Tonight’s kind of a catalyst for this post. I just received another message, and it’s worse than any of the others.
My girlfriend died on the 7th of August, 2012. She was involved in a three car collision driving home from work when someone ran a red light. She passed away within minutes on the scene.
We had been dating for five years at that point. She wasn’t big on the idea of marriage (it felt archaic, she said, gave her a weird vibe), but if she had been, I would have married her within three months of our relationship. She was vibrant; the kind of girl that would choose dare every time. She was happiest when camping, but a total technophile too. She always smelled like cinnamon.
That being said, she wasn’t perfect. She always said something along the lines of, “If I kark it first, don’t just say good things about me. I’ve never liked that. If you don’t pay me out, you’re doing me a disservice. I’ve got so many flaws, and that’s just part of me.” So, this is for Em: the music she said she liked and the music she actually liked were very different. Her idea of affection was a side-hug. She had really long toes, like a chimpanzee.
I know that’s tangential, but I don’t feel right discussing her without you having an idea of what she was like.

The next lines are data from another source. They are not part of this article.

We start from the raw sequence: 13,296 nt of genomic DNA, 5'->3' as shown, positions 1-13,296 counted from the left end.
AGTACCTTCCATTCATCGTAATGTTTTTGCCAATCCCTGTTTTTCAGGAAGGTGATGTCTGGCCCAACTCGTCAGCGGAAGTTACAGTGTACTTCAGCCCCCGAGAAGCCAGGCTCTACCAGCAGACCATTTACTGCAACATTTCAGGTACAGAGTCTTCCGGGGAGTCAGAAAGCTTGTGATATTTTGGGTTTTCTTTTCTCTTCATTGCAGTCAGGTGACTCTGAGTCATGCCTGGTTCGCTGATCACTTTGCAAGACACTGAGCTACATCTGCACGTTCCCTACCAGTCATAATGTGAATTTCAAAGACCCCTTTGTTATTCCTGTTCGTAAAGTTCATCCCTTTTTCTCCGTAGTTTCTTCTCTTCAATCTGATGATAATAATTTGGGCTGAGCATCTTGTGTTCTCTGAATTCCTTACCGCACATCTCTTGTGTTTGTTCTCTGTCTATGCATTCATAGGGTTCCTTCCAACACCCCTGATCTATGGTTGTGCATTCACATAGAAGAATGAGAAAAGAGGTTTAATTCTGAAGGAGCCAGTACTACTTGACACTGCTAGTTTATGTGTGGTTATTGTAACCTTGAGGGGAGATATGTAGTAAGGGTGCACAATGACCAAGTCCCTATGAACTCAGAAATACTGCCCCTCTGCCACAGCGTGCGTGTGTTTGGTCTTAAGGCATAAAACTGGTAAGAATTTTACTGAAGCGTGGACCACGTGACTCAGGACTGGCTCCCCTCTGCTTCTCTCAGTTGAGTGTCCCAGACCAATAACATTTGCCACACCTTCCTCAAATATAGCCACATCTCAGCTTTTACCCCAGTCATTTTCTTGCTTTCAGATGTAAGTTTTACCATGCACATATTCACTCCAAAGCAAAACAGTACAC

Onto the meat. Em had been dead for approaching thirteen months when she first messaged me.
September 4, 2013. This is when it began. I had left Emily’s Facebook account activated so I could send her the occasional message, post on her wall, go through her albums. It felt too final (and too un-Emily) to memorialise it. I ‘share’ access with her mother (Susan) – meaning, her mother has her login and password and has spent a total of approximately three minutes on the website (or on a computer, total). After a little confusion, I assumed it was her.
November 16th, 2013. I had received confirmation from Susan that she hadn’t logged in to Em’s Facebook since the week of her death. Em knew a lot of people, so I instantly assumed this was one of her more tech savvy ‘friends’ f–king with me in the worst possible way.
I noticed pretty much immediately that whoever was chatting with me was recycling old messages from Em and my’s shared chat history.
The ‘the wheels on the bus’ comment was from when we were discussing songs to play on a road trip that never eventuated. ‘hello’ happened a million times.
Around February 2014, Emily started tagging herself in my photos. I would get notifications for them, but the tag would generally always be removed by the time I got to it. The first time I actually caught one, it felt like someone had punched me in the gut. ‘She’ would tag herself in spaces where it was plausible for her to be, or where she would usually hang out. I’ve got screenshots of two (from April and June; these are the only ones I’ve caught, so they’re a little out of the timeline I’m trying to write out):
Around this period of time, I stopped being able to sleep. I was too angry to sleep.
She would tag herself in random photos every couple of weeks. The friends who noticed and said something thought it was a f–ked up bug; I found out recently that there have been friends who have noticed and didn’t say anything. Some of them have removed me from their Facebook friends list.